5. The story’s charm disguises the invasion of privacy at its heart: the way technology is both eroding our personal boundaries and coercing us in deleterious ways. To some, the story from that flight to Dallas already has a happy ending. The mystery man revealed himself on Twitter as former soccer player Euan Holden and gave Blair permission to share his Instagram and reveal his name. He has eagerly taken a liking to his newfound social media fandom and embraced the moniker of “Plane Bae,” even appearing on NBC’s Today to bask in the attention. Surely, this is the ultimate consent and the final proof that people like me are just being buzzkills about a fundamentally innocent story. But look closer. What about the mystery woman? She’s clearly been far more reticent, declining an interview for the Today segment and asking that her full name not be revealed. It’s hard to avoid the impression that she’s being dragged into the public eye nonetheless.

      I found this article interesting and it points about how vulnerable the people are when they are used as content by others in social media platforms like Twitter. In this story, Actress Rosey Blair tweeted about two strangers that she met in the airplane. The man "Plane Bae" associated with this incident revealed himself on Twitter and participated in NBC's today to bask in the attention. But the woman associated with this incident did not want to reveal herself in the public. So, I believe people should be very sensitive when they post about strangers in social media because that will have a very big impact on their life and some people want to keep their anonymity and they may not want to be content in social media. So, respecting others' privacy is very important and people should be mindful of others feelings and freedom.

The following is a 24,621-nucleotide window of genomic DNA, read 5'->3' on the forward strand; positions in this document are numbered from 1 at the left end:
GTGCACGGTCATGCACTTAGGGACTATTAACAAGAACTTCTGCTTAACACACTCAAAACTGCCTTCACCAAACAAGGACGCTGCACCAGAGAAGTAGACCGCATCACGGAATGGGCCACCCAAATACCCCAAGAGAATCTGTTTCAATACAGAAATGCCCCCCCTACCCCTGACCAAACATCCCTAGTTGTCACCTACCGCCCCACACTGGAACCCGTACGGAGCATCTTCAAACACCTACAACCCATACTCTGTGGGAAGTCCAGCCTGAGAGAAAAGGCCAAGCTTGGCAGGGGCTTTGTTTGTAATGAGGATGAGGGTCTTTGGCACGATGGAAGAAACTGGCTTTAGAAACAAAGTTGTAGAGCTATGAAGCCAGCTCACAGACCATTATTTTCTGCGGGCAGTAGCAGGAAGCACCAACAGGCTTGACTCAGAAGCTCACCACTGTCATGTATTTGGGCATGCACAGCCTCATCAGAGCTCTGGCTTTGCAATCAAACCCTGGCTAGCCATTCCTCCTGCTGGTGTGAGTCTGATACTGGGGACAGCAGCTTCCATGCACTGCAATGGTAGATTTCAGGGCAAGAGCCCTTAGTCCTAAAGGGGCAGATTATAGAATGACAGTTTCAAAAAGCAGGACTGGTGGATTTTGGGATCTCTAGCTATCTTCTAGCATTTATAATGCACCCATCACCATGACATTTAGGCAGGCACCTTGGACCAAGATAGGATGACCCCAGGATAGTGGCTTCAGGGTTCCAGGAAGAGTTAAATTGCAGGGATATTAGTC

6. In the case of that woman from Blair’s flight, her legions of “fans” are digging day and night to find more information, to meet the female lead of this summer’s hottest rom-com. They want to know what happens next. They want to make her finish the story. Go on a date; now kiss; now get engaged; tell us what it was like. We need to know more. More. More.

      In many ways that is one of the most unfortunate things about the "commercialization of the internet", social media, reality television, etc. it's the whole idea of pleasure versus enjoyment. When we aren't working for anything and just passively letting it come to us, we discard it as soon as it's "used up"

    7. Seemingly innocent cases, like that of “Plane Bae,” are small warning signs on the road to our even more networked future. We are all watching each other, mining each other’s lives for “content” that we give for free to large corporations who then monetize it. “Plane Bae” didn’t just benefit Twitter, a company badly in need of good PR, but also T-Mobile, whose savvy CEO swooped in to offer Blair a reimbursement on the Wi-Fi she purchased to write her thread.

      That's the really tragic part is that people are selling other people's lives so they can get "internet famous" for just a moment. Not for doing anything meaningful with their lives, simply by harvesting private moments of other people.